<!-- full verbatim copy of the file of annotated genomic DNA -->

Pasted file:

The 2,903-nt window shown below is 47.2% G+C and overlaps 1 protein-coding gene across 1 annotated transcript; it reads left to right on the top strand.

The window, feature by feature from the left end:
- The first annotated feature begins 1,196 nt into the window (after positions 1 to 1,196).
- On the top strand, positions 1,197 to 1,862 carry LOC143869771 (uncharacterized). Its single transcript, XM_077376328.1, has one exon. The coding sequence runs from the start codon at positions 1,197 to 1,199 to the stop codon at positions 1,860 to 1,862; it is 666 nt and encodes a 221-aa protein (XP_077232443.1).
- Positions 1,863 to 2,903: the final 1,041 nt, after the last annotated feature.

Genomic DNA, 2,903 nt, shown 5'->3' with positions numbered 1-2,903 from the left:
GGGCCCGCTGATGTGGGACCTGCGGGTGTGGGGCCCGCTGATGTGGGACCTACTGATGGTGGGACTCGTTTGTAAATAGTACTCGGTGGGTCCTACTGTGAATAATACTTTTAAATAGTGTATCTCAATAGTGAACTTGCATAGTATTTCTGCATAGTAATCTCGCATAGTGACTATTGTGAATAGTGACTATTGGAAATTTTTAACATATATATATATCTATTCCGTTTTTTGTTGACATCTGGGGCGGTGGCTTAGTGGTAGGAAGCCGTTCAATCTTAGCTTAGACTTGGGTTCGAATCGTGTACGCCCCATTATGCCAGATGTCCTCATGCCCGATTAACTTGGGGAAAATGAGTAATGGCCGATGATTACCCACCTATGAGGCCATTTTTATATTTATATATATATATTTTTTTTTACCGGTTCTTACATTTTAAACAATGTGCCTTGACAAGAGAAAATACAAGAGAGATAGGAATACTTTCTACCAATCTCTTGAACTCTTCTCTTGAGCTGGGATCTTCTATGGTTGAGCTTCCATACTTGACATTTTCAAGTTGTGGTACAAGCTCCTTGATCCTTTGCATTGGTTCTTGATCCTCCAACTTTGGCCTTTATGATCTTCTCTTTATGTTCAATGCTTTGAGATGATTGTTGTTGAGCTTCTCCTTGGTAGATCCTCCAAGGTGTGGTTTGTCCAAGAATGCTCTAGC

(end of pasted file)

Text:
The 2,903-nt window shown below is 47.2% G+C and overlaps 1 protein-coding gene across 1 annotated transcript; it reads left to right on the top strand.

The window, feature by feature from the left end:
- The first annotated feature begins 1,196 nt into the window (after positions 1 to 1,196).
- On the top strand, positions 1,197 to 1,862 carry LOC143869771 (uncharacterized). Its single transcript, XM_077376328.1, has one exon. The coding sequence runs from the start codon at positions 1,197 to 1,199 to the stop codon at positions 1,860 to 1,862; it is 666 nt and encodes a 221-aa protein (XP_077232443.1).
- Positions 1,863 to 2,903: the final 1,041 nt, after the last annotated feature.

Genomic DNA, 2,903 nt, shown 5'->3' with positions numbered 1-2,903 from the left:
GGGCCCGCTGATGTGGGACCTGCGGGTGTGGGGCCCGCTGATGTGGGACCTACTGATGGTGGGACTCGTTTGTAAATAGTACTCGGTGGGTCCTACTGTGAATAATACTTTTAAATAGTGTATCTCAATAGTGAACTTGCATAGTATTTCTGCATAGTAATCTCGCATAGTGACTATTGTGAATAGTGACTATTGGAAATTTTTAACATATATATATATCTATTCCGTTTTTTGTTGACATCTGGGGCGGTGGCTTAGTGGTAGGAAGCCGTTCAATCTTAGCTTAGACTTGGGTTCGAATCGTGTACGCCCCATTATGCCAGATGTCCTCATGCCCGATTAACTTGGGGAAAATGAGTAATGGCCGATGATTACCCACCTATGAGGCCATTTTTATATTTATATATATATATTTTTTTTTACCGGTTCTTACATTTTAAACAATGTGCCTTGACAAGAGAAAATACAAGAGAGATAGGAATACTTTCTACCAATCTCTTGAACTCTTCTCTTGAGCTGGGATCTTCTATGGTTGAGCTTCCATACTTGACATTTTCAAGTTGTGGTACAAGCTCCTTGATCCTTTGCATTGGTTCTTGATCCTCCAACTTTGGCCTTTATGATCTTCTCTTTATGTTCAATGCTTTGAGATGATTGTTGTTGAGCTTCTCCTTGGTAGATCCTCCAAGGTGTGGTTTGTCCAAGAATGCTCTAGC